When Nancy Pelosi releases financial disclosures related to stock trades, those disclosures are filed with the Clerk of the House of Representatives. The Clerk publishes all financial disclosures on clerk.house.gov under the “disclosures” tab. Shortly thereafter, Pelosi’s stock trading disclosures are re-published on TikTok and Reddit where Zoomers and Millennials are copying all of her trades. According to a Pelosi spokesperson, she does not “personally own any stocks and that the transactions are made by her husband”. The Stock Act requires Pelosi to disclose these transactions within 45 days due to the fact that they are made by a member of her immediate family.
The 2008 financial collapse occurred when banks began substantially increasing access to debt in the form of adjustable-rate mortgages. These types of mortgages allowed borrowers to take out home loans at an intertest rate that would increase over time. This meant that more borrowers could afford the initial mortgage payments but would end up defaulting on the loans when their adjustable interest rates kicked in. The banks then packaged these high-risk loans together and sold them as securities to mutual funds, investment banks, and pension funds. When most of these high-risk loans defaulted, the market crashed. The collapse occurred in part because the housing market lacked the regulations needed to deter this kind of high-risk lending. The recession that followed cost thousands of jobs, homes, and retirement accounts.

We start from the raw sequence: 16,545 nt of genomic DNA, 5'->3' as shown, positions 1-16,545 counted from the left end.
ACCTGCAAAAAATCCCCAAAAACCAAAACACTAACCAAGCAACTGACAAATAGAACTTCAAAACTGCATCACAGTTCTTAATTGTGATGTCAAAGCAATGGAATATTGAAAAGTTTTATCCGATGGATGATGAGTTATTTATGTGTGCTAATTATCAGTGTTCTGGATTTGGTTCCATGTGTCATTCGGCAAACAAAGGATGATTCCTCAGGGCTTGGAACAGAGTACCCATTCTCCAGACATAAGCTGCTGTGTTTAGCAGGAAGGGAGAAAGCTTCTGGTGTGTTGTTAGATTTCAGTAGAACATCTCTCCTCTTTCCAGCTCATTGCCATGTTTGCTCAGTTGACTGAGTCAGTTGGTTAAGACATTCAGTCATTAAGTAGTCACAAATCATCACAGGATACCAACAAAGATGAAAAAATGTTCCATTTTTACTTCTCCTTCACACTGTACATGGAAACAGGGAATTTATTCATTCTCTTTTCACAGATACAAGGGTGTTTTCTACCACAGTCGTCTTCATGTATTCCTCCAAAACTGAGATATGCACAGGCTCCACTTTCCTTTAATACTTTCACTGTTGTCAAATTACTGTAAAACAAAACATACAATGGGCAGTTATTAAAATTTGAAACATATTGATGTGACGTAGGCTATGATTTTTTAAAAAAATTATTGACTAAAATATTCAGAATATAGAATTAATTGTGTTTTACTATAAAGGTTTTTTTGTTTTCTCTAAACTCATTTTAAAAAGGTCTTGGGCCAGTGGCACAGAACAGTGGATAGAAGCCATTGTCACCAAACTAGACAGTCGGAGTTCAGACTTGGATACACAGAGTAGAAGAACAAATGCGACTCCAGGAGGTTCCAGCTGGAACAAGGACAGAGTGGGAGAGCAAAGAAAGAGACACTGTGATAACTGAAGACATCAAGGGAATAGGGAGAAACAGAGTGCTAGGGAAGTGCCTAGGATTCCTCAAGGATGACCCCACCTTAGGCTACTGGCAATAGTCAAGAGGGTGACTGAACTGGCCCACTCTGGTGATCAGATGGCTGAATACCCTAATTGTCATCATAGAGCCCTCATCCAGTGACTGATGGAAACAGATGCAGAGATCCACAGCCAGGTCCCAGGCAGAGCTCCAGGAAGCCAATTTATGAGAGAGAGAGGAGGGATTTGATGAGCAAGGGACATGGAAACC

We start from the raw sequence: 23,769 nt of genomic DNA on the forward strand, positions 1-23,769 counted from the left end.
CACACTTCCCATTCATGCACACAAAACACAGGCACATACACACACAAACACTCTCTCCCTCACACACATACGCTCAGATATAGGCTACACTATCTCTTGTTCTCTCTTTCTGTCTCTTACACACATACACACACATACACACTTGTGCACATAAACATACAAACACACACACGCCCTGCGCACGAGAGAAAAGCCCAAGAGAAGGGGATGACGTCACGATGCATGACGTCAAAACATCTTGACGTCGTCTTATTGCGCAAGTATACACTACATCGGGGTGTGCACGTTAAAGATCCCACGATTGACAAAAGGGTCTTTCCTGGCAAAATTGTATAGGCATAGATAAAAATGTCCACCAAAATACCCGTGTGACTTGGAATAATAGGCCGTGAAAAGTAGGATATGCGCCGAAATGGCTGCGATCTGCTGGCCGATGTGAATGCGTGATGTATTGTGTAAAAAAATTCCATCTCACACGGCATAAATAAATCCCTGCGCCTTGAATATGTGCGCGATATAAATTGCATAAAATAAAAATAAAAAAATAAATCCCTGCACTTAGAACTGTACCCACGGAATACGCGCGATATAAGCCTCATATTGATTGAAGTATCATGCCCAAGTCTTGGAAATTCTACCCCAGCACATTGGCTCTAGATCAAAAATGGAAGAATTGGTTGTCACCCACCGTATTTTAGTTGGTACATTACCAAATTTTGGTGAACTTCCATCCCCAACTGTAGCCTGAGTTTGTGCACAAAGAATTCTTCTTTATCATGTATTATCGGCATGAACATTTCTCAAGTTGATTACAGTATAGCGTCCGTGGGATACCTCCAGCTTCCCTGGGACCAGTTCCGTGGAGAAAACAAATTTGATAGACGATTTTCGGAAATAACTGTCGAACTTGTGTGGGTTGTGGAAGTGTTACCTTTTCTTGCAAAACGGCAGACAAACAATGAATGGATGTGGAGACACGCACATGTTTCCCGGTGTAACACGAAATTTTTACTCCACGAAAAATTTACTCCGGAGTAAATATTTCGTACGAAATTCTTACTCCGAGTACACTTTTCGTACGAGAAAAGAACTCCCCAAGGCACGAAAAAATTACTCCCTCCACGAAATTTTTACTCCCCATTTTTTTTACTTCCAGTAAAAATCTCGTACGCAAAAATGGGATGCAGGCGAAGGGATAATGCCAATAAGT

In an effort to deter corporate crime, the Justice Department (DOJ) has implemented a new policy aimed at giving chief compliance officers more authority. Chief Compliance Officers (CCOs) may now need to certify the integrity of their compliance programs and be personally liable if their programs do not “reasonably prevent and deter compliance issues.” According to Brian Michael, a former chief compliance officer (CCO), some industry professionals fear that such a policy would place compliance officers in a position to be personally liable for decisions that they have little say over. There is also worry that implementing such a policy would place CCOs in direct conflict with senior executives. However, Kenneth Polite, assistant attorney general in charge of the DOJ’s criminal division, insists that the new policy will place CCOs in a better position to ensure the integrity of their compliance programs. Polite hopes to force corporations to invest in compliance now rather than pay later.